Manchester Art Gallery opened a discussion to try to identify who had painted the portrait of the Countess, who was born in 1896. The painting was gifted to the Gallery by the Earl of Wilton, Brenda’s son, who believed the work had been produced by an Italian artist who had painted a similar portrait of his aunt.
R. Stephens commenced the discussion by asking whether the portrait of the Earl’s aunt could be provided for comparison, with Paul Kettlewell using the 1901 census to suggest the sitter may have been one of Brenda’s two sisters, Doris or Flora. As this provided no immediate leads, efforts to find an approximate date for the portrait of Brenda dominated the discussion. Osmund Bullock argued that the painting could most likely be dated between 1917 and 1920, both from the costume and hairstyle, and the fact that the Countess’s life was tumultuous in the preceding years. Martin Hopkinson furthered this argument, confirming that the painting was most likely produced after the First World War. As a result, several artists of this period were suggested, the most convincing of which was Edoardo Gioja (1862–1936), proposed by Tim Williams, who added that the artist moved to London permanently in 1921, having been the art teacher of Princesses Margaret and Patricia of Connaught. Hopkinson agreed that Gioja was exactly the type of portrait painter that the Wiltons might have commissioned. Bullock also highlighted many similarities between Gioja’s previous portraiture and the depiction of the Countess, however a major hurdle was evident in the lack of a signature on the painting. The gallery agreed to examine the back of the painting, while attention returned to finding an accurate date for the painting. Cassie Davies-Strodder and Oriole Cullen of the V&A concluded that the clothing most likely dated from around 1919 to 1920, aiding in narrowing the possible date range.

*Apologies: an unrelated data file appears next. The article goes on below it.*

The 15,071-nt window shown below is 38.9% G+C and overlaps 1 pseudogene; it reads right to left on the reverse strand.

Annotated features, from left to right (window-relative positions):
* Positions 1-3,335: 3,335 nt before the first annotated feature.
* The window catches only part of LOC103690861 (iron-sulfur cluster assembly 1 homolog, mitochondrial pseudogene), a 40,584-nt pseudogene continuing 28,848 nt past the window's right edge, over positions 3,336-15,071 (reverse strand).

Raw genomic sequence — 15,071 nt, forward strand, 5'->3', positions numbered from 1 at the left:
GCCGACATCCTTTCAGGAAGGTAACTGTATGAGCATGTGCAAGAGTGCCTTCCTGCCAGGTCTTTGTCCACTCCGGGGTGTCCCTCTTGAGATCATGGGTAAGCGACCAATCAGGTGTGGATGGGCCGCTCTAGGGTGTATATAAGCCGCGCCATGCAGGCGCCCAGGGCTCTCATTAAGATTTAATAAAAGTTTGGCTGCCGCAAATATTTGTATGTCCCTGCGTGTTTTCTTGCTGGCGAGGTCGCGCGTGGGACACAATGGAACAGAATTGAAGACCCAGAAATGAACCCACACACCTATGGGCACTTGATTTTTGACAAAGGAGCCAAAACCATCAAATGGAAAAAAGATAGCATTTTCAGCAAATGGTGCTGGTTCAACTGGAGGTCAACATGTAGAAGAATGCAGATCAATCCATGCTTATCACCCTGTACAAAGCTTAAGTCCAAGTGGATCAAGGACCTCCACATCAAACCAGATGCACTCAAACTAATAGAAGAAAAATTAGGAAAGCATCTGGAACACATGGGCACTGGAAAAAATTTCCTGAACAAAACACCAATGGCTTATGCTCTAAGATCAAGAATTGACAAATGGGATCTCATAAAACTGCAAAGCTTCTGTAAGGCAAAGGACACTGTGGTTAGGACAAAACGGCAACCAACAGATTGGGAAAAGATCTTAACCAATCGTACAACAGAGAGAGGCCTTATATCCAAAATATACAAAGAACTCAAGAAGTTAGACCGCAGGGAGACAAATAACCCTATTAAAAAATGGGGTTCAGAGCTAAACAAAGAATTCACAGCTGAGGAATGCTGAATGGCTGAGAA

Unfortunately, the gallery was unable to find any convincing signature. Perhaps the most exciting breakthrough was the revelation that Sara Johnstone, granddaughter of Doris Bulteel, Brenda’s sister, was the owner of the companion portrait depicting her grandmother. The portrait was produced by Edoardo Gioja in 1920, as evident from the signature and date in the lower left-hand corner of the painting. Other interesting information shared by Johnstone came from her family scrapbooks, within which the two princesses tutored by Gioja frequently appeared, revealing a link between the family and the artist.
While neither Johnstone nor her cousin, Brenda’s granddaughter, could provide any conclusive proof that Gioja was indeed the artist of both portraits, the extensive evidence provided over the two-year discussion was more than enough for Art Detective Group Leader Katharine Eustace to conclude that the portrait is by Edoardo Gioja, and was painted circa 1919–1920, with both Manchester Art Gallery and Art UK agreeing to make the necessary changes to the work’s attribution and date.
Emily Parsons, Art UK Volunteer